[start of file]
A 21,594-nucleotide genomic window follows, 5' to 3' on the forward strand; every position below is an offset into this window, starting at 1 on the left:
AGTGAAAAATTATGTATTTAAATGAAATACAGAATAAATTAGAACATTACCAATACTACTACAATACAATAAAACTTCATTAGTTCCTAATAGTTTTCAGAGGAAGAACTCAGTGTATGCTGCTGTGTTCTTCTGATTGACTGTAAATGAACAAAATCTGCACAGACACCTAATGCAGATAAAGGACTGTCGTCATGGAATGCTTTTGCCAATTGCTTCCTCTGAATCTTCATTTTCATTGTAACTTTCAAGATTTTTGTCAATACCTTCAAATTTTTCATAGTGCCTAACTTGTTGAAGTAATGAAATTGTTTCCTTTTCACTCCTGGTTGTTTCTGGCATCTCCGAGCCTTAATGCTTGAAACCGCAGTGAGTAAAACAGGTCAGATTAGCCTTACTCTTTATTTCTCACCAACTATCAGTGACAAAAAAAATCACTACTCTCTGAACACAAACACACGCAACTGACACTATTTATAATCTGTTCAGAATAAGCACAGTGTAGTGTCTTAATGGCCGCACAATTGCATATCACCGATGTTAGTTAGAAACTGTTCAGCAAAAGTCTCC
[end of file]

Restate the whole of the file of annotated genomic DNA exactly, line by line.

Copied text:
A 21,594-nucleotide genomic window follows, 5' to 3' on the forward strand; every position below is an offset into this window, starting at 1 on the left:
AGTGAAAAATTATGTATTTAAATGAAATACAGAATAAATTAGAACATTACCAATACTACTACAATACAATAAAACTTCATTAGTTCCTAATAGTTTTCAGAGGAAGAACTCAGTGTATGCTGCTGTGTTCTTCTGATTGACTGTAAATGAACAAAATCTGCACAGACACCTAATGCAGATAAAGGACTGTCGTCATGGAATGCTTTTGCCAATTGCTTCCTCTGAATCTTCATTTTCATTGTAACTTTCAAGATTTTTGTCAATACCTTCAAATTTTTCATAGTGCCTAACTTGTTGAAGTAATGAAATTGTTTCCTTTTCACTCCTGGTTGTTTCTGGCATCTCCGAGCCTTAATGCTTGAAACCGCAGTGAGTAAAACAGGTCAGATTAGCCTTACTCTTTATTTCTCACCAACTATCAGTGACAAAAAAAATCACTACTCTCTGAACACAAACACACGCAACTGACACTATTTATAATCTGTTCAGAATAAGCACAGTGTAGTGTCTTAATGGCCGCACAATTGCATATCACCGATGTTAGTTAGAAACTGTTCAGCAAAAGTCTCC